[Carl Ludwig Homburg. A prosector in Goethe's time].Zentralbl Pathol. 1991; 137(2):171-5.ZP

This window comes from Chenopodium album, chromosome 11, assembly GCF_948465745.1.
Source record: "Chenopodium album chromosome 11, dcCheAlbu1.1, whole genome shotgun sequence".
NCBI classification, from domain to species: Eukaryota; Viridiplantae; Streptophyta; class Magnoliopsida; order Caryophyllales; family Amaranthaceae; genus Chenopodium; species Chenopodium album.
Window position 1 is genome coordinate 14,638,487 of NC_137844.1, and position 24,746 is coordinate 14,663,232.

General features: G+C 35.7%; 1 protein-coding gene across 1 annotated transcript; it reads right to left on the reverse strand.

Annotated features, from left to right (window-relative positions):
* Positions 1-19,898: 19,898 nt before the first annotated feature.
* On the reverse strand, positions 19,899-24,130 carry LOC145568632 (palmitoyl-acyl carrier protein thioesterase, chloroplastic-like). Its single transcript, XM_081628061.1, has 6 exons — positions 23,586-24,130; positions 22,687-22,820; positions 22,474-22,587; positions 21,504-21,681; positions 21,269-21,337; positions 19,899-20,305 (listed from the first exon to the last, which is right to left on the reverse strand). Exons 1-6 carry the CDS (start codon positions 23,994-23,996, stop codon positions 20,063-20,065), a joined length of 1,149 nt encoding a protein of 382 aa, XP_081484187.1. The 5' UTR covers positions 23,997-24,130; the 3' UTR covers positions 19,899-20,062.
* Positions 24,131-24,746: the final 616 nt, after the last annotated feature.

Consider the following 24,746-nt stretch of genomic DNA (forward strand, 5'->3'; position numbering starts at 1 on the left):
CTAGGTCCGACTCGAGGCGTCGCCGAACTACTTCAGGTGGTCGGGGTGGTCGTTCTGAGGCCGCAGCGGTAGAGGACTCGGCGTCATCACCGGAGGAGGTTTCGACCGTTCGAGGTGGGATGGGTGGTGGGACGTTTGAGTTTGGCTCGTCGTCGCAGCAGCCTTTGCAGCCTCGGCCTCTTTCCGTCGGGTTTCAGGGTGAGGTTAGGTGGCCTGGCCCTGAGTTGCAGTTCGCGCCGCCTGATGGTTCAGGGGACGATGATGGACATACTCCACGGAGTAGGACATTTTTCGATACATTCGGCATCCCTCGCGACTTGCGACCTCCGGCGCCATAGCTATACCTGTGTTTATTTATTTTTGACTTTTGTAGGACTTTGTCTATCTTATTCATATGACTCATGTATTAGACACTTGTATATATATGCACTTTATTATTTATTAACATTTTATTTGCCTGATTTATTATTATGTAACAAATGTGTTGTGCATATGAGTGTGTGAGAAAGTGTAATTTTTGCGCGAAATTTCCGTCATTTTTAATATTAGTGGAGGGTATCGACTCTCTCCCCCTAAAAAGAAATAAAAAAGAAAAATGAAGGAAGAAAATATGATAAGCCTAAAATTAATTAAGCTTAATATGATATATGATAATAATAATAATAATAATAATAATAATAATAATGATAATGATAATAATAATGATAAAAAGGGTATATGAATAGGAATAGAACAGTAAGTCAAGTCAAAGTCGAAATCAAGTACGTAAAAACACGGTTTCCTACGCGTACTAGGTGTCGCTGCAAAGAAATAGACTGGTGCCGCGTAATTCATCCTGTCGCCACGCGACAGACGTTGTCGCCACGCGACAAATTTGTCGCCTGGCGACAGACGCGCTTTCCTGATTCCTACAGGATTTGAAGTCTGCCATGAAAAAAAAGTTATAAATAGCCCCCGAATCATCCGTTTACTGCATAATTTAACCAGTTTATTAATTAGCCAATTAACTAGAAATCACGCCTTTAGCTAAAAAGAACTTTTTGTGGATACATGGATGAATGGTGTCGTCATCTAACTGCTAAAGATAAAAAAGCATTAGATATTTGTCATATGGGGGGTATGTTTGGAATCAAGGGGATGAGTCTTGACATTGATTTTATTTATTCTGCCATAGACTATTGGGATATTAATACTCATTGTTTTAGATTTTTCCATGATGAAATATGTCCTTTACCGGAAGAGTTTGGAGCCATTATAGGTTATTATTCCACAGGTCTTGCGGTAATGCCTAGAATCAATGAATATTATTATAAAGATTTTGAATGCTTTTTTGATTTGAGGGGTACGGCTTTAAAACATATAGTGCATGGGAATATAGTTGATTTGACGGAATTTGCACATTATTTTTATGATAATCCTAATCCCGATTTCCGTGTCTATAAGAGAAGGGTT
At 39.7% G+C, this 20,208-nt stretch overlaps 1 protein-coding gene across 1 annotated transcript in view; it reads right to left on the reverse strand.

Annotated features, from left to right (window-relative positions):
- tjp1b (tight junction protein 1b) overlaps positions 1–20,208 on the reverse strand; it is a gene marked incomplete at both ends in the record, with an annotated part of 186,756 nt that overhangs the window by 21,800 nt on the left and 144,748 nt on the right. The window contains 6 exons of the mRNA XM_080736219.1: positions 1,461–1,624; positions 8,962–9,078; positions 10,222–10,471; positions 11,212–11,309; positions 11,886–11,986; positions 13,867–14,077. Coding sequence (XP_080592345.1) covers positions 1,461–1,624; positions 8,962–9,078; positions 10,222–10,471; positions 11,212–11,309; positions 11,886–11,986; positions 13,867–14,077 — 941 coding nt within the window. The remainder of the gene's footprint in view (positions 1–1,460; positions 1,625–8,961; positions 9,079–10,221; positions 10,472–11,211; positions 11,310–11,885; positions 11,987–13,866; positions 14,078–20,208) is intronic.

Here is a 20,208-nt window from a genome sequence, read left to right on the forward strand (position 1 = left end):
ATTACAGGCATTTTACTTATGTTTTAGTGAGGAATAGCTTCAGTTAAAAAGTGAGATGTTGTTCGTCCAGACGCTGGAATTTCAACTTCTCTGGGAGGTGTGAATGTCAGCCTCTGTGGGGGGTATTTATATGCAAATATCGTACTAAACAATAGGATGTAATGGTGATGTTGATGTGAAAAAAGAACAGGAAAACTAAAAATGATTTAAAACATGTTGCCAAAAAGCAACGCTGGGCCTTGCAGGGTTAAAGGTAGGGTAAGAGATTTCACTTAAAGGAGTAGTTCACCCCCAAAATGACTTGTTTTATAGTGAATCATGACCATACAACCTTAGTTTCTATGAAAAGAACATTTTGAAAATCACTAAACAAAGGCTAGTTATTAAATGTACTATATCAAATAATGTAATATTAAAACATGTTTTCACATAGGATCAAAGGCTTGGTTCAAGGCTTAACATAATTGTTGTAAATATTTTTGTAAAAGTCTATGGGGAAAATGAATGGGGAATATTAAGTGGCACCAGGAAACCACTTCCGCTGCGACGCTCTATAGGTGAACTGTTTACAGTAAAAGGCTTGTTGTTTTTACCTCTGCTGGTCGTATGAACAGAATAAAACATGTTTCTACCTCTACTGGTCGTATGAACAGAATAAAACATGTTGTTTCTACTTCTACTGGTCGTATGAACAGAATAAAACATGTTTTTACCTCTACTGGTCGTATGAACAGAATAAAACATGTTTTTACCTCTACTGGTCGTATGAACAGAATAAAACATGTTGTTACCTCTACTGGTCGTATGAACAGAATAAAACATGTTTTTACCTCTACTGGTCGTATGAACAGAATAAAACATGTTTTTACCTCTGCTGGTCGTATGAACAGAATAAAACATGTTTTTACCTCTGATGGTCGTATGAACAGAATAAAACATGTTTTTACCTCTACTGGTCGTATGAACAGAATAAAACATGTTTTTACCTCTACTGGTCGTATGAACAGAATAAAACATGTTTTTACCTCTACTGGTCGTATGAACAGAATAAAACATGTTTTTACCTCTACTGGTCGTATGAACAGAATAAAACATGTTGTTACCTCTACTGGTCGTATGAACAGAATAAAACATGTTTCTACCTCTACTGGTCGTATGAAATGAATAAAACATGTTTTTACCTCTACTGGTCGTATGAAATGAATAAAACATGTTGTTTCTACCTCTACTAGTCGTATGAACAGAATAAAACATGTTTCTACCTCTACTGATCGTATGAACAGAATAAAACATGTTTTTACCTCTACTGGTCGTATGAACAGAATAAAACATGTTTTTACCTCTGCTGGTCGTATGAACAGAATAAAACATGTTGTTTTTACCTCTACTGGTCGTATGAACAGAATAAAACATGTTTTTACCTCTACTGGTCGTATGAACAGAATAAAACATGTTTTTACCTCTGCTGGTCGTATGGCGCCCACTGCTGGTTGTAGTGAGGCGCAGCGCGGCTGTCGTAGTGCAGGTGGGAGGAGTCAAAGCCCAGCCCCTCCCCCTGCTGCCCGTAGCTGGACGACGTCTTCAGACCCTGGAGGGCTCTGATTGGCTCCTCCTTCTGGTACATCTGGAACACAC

The interest of the medical historian is not necessarily confined to great scholars but can be devoted, as well, to assistant like Homburg who had been not only the prosector of J. C. Loder, anatomist in Jena but had, at the same time, worked for J. W. v. Goethe, Cabinet Minister in Weimar and in charge of Jena University. Some data on the life of prosector C.L. Homburg (who died in 1833) are known to us from notes and letters of Goethe and Loder. Loder had employed the former Berlin student of surgery and barber's assistant to model for him anatomic samples for demonstration and anatomic illustrations and also for his collection. When Loder followed a call to Halle and took his collection of specimens along with him, his successor in Jena had to set up another collection which came under ducal administration. Homburg gave him a helping hand, under Goethe's vigilant control. Loder sold his collection to Russia, some time later, and had an Anatomic Theatre built in Moscow for its accommodation and for anatomic lectures. For that purpose, he called Homburg from Jena and praised him in his public inauguration speech. Two sons and one grandson of Homburg are known to have worked as prosectors, as well, in Moscow, Kharkov, and Kazan.